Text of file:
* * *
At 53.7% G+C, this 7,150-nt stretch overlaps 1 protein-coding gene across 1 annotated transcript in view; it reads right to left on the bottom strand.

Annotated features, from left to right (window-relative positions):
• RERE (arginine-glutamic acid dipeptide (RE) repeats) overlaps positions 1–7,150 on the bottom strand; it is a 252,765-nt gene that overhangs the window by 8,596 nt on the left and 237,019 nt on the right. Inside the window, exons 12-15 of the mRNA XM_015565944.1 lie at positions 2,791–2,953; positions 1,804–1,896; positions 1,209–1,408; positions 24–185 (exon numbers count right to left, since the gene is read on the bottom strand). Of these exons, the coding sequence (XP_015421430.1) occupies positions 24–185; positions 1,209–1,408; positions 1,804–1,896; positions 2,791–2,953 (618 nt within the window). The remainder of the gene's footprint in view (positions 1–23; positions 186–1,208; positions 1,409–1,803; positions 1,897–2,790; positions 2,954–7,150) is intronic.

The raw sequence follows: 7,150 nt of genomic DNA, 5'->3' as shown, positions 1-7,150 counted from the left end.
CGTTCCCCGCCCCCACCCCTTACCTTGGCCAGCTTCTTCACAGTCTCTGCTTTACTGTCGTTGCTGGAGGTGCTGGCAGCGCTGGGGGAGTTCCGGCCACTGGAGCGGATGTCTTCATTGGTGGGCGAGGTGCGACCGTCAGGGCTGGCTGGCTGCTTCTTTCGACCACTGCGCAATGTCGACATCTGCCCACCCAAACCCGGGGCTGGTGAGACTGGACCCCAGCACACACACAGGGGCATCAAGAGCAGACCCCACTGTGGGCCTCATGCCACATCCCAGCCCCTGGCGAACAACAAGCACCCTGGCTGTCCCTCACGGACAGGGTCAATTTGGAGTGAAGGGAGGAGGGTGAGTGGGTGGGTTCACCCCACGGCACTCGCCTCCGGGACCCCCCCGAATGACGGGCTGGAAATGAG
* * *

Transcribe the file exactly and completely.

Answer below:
At 53.7% G+C, this 7,150-nt stretch overlaps 1 protein-coding gene across 1 annotated transcript in view; it reads right to left on the bottom strand.

Annotated features, from left to right (window-relative positions):
• RERE (arginine-glutamic acid dipeptide (RE) repeats) overlaps positions 1–7,150 on the bottom strand; it is a 252,765-nt gene that overhangs the window by 8,596 nt on the left and 237,019 nt on the right. Inside the window, exons 12-15 of the mRNA XM_015565944.1 lie at positions 2,791–2,953; positions 1,804–1,896; positions 1,209–1,408; positions 24–185 (exon numbers count right to left, since the gene is read on the bottom strand). Of these exons, the coding sequence (XP_015421430.1) occupies positions 24–185; positions 1,209–1,408; positions 1,804–1,896; positions 2,791–2,953 (618 nt within the window). The remainder of the gene's footprint in view (positions 1–23; positions 186–1,208; positions 1,409–1,803; positions 1,897–2,790; positions 2,954–7,150) is intronic.

The raw sequence follows: 7,150 nt of genomic DNA, 5'->3' as shown, positions 1-7,150 counted from the left end.
CGTTCCCCGCCCCCACCCCTTACCTTGGCCAGCTTCTTCACAGTCTCTGCTTTACTGTCGTTGCTGGAGGTGCTGGCAGCGCTGGGGGAGTTCCGGCCACTGGAGCGGATGTCTTCATTGGTGGGCGAGGTGCGACCGTCAGGGCTGGCTGGCTGCTTCTTTCGACCACTGCGCAATGTCGACATCTGCCCACCCAAACCCGGGGCTGGTGAGACTGGACCCCAGCACACACACAGGGGCATCAAGAGCAGACCCCACTGTGGGCCTCATGCCACATCCCAGCCCCTGGCGAACAACAAGCACCCTGGCTGTCCCTCACGGACAGGGTCAATTTGGAGTGAAGGGAGGAGGGTGAGTGGGTGGGTTCACCCCACGGCACTCGCCTCCGGGACCCCCCCGAATGACGGGCTGGAAATGAG